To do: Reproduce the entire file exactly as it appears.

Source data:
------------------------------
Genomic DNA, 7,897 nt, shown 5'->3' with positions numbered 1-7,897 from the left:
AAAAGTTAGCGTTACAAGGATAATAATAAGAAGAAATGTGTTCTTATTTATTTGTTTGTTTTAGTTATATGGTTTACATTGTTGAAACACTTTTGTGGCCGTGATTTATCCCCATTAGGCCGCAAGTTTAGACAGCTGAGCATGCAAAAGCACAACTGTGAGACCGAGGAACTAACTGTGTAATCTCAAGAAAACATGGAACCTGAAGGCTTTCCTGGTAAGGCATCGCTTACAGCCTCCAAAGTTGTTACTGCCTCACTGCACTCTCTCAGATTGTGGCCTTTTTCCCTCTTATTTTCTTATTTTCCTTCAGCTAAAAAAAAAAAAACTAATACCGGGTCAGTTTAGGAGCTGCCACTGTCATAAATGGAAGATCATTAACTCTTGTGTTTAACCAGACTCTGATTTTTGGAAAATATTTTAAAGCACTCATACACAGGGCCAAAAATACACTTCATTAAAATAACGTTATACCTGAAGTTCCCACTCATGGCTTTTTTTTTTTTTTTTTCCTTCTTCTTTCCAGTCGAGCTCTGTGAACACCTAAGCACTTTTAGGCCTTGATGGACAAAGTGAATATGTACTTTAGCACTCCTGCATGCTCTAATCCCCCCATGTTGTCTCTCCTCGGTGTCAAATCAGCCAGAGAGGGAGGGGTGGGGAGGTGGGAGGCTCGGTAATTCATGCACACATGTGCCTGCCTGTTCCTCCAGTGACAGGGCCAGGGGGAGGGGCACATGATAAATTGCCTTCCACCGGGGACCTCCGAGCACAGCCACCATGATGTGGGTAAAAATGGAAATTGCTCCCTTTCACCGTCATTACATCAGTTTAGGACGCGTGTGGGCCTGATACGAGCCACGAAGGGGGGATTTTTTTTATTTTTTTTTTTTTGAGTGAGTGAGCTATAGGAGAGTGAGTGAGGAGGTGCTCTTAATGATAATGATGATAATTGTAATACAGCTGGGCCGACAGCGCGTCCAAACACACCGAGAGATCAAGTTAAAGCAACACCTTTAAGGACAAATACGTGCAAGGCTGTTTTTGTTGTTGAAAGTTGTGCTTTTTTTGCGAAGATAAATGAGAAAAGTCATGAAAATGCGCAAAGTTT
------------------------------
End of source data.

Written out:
Genomic DNA, 7,897 nt, shown 5'->3' with positions numbered 1-7,897 from the left:
AAAAGTTAGCGTTACAAGGATAATAATAAGAAGAAATGTGTTCTTATTTATTTGTTTGTTTTAGTTATATGGTTTACATTGTTGAAACACTTTTGTGGCCGTGATTTATCCCCATTAGGCCGCAAGTTTAGACAGCTGAGCATGCAAAAGCACAACTGTGAGACCGAGGAACTAACTGTGTAATCTCAAGAAAACATGGAACCTGAAGGCTTTCCTGGTAAGGCATCGCTTACAGCCTCCAAAGTTGTTACTGCCTCACTGCACTCTCTCAGATTGTGGCCTTTTTCCCTCTTATTTTCTTATTTTCCTTCAGCTAAAAAAAAAAAAACTAATACCGGGTCAGTTTAGGAGCTGCCACTGTCATAAATGGAAGATCATTAACTCTTGTGTTTAACCAGACTCTGATTTTTGGAAAATATTTTAAAGCACTCATACACAGGGCCAAAAATACACTTCATTAAAATAACGTTATACCTGAAGTTCCCACTCATGGCTTTTTTTTTTTTTTTTTCCTTCTTCTTTCCAGTCGAGCTCTGTGAACACCTAAGCACTTTTAGGCCTTGATGGACAAAGTGAATATGTACTTTAGCACTCCTGCATGCTCTAATCCCCCCATGTTGTCTCTCCTCGGTGTCAAATCAGCCAGAGAGGGAGGGGTGGGGAGGTGGGAGGCTCGGTAATTCATGCACACATGTGCCTGCCTGTTCCTCCAGTGACAGGGCCAGGGGGAGGGGCACATGATAAATTGCCTTCCACCGGGGACCTCCGAGCACAGCCACCATGATGTGGGTAAAAATGGAAATTGCTCCCTTTCACCGTCATTACATCAGTTTAGGACGCGTGTGGGCCTGATACGAGCCACGAAGGGGGGATTTTTTTTATTTTTTTTTTTTTGAGTGAGTGAGCTATAGGAGAGTGAGTGAGGAGGTGCTCTTAATGATAATGATGATAATTGTAATACAGCTGGGCCGACAGCGCGTCCAAACACACCGAGAGATCAAGTTAAAGCAACACCTTTAAGGACAAATACGTGCAAGGCTGTTTTTGTTGTTGAAAGTTGTGCTTTTTTTGCGAAGATAAATGAGAAAAGTCATGAAAATGCGCAAAGTTT